In honor of one of Historic Columbia’s most popular tours returning next week, here are some highlights of just a few of the countless interesting stories hidden in the historic Elmwood Cemetery.
James Henley Thornwell was a professor at South Carolina College who joined the faculty in 1837 and replaced William Campbell Preston as the institution’s president. Thornwell’s term is best remembered for the “Great Biscuit Rebellion of 1852” in which students and faculty clashed over compulsory dining rules and the almost 40% of the student body quit school in protest. In November 1854, Thornwell resigned his presidency to accept a chair position at the Columbia Theological Seminary, today’s Robert Mills House. Just two years after Thornwell’s move to the Seminary, this distinguished teacher and administrator experienced a personal tragedy as his son, Jackson Witherspoon, died at just 8 years old. His plot marked with a motif of a lamb bears the inscription, “The lamb is a fit emblem of this dear child who delighted to call himself his mother’s lamb.”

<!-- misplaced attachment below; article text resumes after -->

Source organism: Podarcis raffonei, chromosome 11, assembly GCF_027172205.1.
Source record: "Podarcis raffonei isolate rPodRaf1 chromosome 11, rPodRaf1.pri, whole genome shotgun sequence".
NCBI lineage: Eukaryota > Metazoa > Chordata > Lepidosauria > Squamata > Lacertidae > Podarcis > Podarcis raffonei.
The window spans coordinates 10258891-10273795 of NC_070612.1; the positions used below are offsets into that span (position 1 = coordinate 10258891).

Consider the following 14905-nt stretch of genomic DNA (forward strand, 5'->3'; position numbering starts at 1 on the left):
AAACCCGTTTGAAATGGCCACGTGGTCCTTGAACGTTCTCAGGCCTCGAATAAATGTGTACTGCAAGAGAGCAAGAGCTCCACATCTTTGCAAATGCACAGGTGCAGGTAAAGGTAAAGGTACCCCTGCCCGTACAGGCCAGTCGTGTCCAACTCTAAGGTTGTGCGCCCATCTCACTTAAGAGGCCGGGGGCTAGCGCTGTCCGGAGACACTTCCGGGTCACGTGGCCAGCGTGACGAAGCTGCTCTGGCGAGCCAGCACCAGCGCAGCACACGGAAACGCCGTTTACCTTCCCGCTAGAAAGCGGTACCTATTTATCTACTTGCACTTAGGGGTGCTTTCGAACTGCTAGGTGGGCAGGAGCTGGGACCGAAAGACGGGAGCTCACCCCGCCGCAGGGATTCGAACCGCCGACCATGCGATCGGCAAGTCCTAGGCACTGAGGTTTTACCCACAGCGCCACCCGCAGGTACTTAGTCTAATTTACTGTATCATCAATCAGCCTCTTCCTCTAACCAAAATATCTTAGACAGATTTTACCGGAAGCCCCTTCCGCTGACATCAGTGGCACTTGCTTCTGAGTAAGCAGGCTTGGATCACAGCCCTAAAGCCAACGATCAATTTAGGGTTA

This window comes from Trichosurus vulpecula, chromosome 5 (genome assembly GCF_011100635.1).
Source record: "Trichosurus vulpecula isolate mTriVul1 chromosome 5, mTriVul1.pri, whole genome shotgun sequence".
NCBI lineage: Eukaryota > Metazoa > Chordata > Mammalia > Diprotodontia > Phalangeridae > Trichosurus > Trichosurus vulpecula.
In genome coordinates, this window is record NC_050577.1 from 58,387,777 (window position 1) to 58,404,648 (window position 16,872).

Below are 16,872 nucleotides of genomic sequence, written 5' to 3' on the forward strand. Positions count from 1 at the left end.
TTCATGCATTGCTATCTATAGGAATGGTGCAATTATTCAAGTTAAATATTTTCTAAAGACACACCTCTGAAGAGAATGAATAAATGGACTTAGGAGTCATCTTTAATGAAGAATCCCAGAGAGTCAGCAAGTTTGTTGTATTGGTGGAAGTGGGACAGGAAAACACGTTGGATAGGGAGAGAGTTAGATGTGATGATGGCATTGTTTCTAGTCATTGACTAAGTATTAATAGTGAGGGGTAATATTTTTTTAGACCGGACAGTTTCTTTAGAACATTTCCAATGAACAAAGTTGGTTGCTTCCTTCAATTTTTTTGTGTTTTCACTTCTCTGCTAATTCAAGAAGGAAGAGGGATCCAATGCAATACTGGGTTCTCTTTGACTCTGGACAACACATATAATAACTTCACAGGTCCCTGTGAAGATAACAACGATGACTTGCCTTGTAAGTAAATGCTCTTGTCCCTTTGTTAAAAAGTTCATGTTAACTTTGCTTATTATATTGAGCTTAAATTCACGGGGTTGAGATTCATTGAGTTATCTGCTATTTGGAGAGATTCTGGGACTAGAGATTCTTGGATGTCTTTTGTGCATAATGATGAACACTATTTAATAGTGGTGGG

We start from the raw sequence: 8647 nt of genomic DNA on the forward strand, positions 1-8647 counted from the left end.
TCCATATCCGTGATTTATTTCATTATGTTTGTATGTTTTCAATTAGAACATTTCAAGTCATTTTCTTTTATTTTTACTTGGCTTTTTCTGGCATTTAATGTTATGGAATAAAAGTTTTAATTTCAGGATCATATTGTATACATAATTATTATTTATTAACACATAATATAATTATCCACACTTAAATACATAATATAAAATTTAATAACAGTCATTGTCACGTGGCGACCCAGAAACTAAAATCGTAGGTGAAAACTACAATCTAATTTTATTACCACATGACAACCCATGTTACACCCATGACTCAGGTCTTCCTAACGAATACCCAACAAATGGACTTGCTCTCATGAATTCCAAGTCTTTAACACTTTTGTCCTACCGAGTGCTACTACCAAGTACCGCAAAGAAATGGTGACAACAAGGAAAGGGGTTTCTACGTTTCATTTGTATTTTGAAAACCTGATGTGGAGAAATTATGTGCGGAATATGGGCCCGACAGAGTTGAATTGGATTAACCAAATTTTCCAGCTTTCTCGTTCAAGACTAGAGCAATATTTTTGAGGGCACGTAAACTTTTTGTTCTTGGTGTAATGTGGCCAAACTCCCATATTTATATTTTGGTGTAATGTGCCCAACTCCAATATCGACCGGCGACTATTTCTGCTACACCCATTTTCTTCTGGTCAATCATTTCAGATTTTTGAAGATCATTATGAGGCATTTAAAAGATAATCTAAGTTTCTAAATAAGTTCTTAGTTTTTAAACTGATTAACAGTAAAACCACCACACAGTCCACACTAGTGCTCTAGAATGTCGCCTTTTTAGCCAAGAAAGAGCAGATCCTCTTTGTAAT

Reverend John L. Girardeau was born on October 6th, 1845 and died on April 5th, 1911. He was a professor at the Columbia Theological Seminary and served as a chaplain in the 23rd South Carolina Infantry during the Civil War. The 23rd SC Infantry fought in the Battle of 2nd Manassas where they suffered 68% losses. The regiment also incurred heavy losses at the Battle of Sharpsburg (Antietam) and at Petersburg, Virginia at the Battle of the Crater. His marker bears the distinct motif of a Bible on a pulpit. His marker is inscribed, “After patiently enduring he obtained the promise, Hebrews 6.15.” Reverend Girardeau had two grandsons who served in World War I, Hearne Girardeau Jr. in the American Ambulance Service attached to the Italian Army, and Charles J. Girardeau, his younger brother, who saw action at the Battle of Champagne and around the Verdun front. Both brothers died in their thirties and were buried next to their grandfather in Elmwood Cemetery. Today, many male and female veterans are buried in Elmwood Cemetery. The cemetery has set aside a portion of land for a veteran’s section to allow family members a National Cemetery-like atmosphere somewhere closer than Florence or Beaufort.
Find out more about these and other fascinating Columbians at our popular Cemetery Tours which return on Thursday, April 11 starting at 7:30 p.m. at the historic Elmwood Cemetery. Offered on the second Thursday of each month, April through September, Historic Columbia's Cemetery Tours bring 160 years of history to life. Grab a flashlight and discover centuries of stories etched in stone on the markers and headstones found within Elmwood Cemetery's acres of carefully planned grounds.
This article was originally published in the Columbia Star.